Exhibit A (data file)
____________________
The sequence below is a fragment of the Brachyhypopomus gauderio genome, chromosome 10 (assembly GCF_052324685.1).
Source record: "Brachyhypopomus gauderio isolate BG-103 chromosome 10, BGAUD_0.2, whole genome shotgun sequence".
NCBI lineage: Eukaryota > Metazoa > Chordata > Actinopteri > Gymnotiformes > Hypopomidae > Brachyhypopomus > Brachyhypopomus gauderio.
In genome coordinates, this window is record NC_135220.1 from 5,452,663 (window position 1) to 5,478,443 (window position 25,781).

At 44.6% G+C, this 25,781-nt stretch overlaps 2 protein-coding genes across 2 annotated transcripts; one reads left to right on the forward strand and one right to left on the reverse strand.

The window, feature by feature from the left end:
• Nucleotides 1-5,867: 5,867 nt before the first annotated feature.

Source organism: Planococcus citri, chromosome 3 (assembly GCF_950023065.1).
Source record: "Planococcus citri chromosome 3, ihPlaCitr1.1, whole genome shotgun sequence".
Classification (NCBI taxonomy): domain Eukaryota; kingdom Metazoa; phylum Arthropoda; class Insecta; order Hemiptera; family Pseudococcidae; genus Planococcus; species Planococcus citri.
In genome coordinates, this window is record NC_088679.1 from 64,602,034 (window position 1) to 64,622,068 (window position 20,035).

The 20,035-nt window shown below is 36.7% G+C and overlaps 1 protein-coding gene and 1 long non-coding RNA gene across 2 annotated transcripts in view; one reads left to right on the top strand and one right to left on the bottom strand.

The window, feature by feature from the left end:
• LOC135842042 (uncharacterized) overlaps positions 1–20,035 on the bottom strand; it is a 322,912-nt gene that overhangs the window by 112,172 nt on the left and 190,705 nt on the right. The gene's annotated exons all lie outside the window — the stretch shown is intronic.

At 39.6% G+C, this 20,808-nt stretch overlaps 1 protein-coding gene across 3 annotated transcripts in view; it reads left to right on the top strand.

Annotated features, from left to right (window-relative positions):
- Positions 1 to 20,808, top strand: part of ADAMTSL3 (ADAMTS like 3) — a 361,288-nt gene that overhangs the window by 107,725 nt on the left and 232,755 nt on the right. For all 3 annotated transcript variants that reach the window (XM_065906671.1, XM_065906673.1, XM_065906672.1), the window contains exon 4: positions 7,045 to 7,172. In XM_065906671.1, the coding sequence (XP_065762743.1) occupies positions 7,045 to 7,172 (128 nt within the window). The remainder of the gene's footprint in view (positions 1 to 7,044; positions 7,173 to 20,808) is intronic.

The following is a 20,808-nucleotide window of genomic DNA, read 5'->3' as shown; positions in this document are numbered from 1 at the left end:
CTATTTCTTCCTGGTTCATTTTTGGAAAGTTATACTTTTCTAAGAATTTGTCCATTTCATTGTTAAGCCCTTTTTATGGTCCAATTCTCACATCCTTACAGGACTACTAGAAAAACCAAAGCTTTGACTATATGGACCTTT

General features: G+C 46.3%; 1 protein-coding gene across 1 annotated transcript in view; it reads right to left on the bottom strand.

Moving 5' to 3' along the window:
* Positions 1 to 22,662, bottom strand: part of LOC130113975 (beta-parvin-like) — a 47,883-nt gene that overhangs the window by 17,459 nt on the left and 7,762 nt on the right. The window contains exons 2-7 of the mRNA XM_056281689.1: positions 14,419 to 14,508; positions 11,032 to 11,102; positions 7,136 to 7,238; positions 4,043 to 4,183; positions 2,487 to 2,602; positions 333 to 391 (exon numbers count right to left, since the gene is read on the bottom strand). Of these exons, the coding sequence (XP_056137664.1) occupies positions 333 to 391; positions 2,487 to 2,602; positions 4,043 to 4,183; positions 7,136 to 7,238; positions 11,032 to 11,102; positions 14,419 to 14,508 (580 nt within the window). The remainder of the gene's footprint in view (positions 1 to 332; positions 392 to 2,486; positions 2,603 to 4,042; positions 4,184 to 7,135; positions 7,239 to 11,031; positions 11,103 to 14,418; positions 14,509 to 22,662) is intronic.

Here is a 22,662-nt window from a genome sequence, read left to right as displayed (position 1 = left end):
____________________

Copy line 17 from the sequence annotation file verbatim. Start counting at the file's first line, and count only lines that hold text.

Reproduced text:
- Positions 1 to 20,808, top strand: part of ADAMTSL3 (ADAMTS like 3) — a 361,288-nt gene that overhangs the window by 107,725 nt on the left and 232,755 nt on the right. For all 3 annotated transcript variants that reach the window (XM_065906671.1, XM_065906673.1, XM_065906672.1), the window contains exon 4: positions 7,045 to 7,172. In XM_065906671.1, the coding sequence (XP_065762743.1) occupies positions 7,045 to 7,172 (128 nt within the window). The remainder of the gene's footprint in view (positions 1 to 7,044; positions 7,173 to 20,808) is intronic.